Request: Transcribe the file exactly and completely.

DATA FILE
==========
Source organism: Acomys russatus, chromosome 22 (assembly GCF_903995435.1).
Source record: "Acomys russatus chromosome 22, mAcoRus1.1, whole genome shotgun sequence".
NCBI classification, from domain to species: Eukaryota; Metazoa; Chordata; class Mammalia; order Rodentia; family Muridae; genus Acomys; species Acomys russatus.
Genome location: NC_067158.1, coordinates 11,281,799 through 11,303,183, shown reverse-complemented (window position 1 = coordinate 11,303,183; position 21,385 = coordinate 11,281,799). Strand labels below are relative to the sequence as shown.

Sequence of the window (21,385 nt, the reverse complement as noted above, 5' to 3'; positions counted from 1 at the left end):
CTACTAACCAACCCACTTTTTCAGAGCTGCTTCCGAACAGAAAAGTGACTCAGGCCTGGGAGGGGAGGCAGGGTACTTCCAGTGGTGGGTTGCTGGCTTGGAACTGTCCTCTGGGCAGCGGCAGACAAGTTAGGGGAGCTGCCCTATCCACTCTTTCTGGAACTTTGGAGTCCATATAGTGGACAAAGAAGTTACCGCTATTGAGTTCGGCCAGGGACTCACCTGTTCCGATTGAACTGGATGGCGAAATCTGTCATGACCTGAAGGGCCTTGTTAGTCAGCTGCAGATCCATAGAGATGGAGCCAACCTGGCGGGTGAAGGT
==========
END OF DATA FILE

Source organism: Acomys russatus, chromosome 22 (assembly GCF_903995435.1).
Source record: "Acomys russatus chromosome 22, mAcoRus1.1, whole genome shotgun sequence".
NCBI classification, from domain to species: Eukaryota; Metazoa; Chordata; class Mammalia; order Rodentia; family Muridae; genus Acomys; species Acomys russatus.
Genome location: NC_067158.1, coordinates 11,281,799 through 11,303,183, shown reverse-complemented (window position 1 = coordinate 11,303,183; position 21,385 = coordinate 11,281,799). Strand labels below are relative to the sequence as shown.

Sequence of the window (21,385 nt, the reverse complement as noted above, 5' to 3'; positions counted from 1 at the left end):
CTACTAACCAACCCACTTTTTCAGAGCTGCTTCCGAACAGAAAAGTGACTCAGGCCTGGGAGGGGAGGCAGGGTACTTCCAGTGGTGGGTTGCTGGCTTGGAACTGTCCTCTGGGCAGCGGCAGACAAGTTAGGGGAGCTGCCCTATCCACTCTTTCTGGAACTTTGGAGTCCATATAGTGGACAAAGAAGTTACCGCTATTGAGTTCGGCCAGGGACTCACCTGTTCCGATTGAACTGGATGGCGAAATCTGTCATGACCTGAAGGGCCTTGTTAGTCAGCTGCAGATCCATAGAGATGGAGCCAACCTGGCGGGTGAAGGT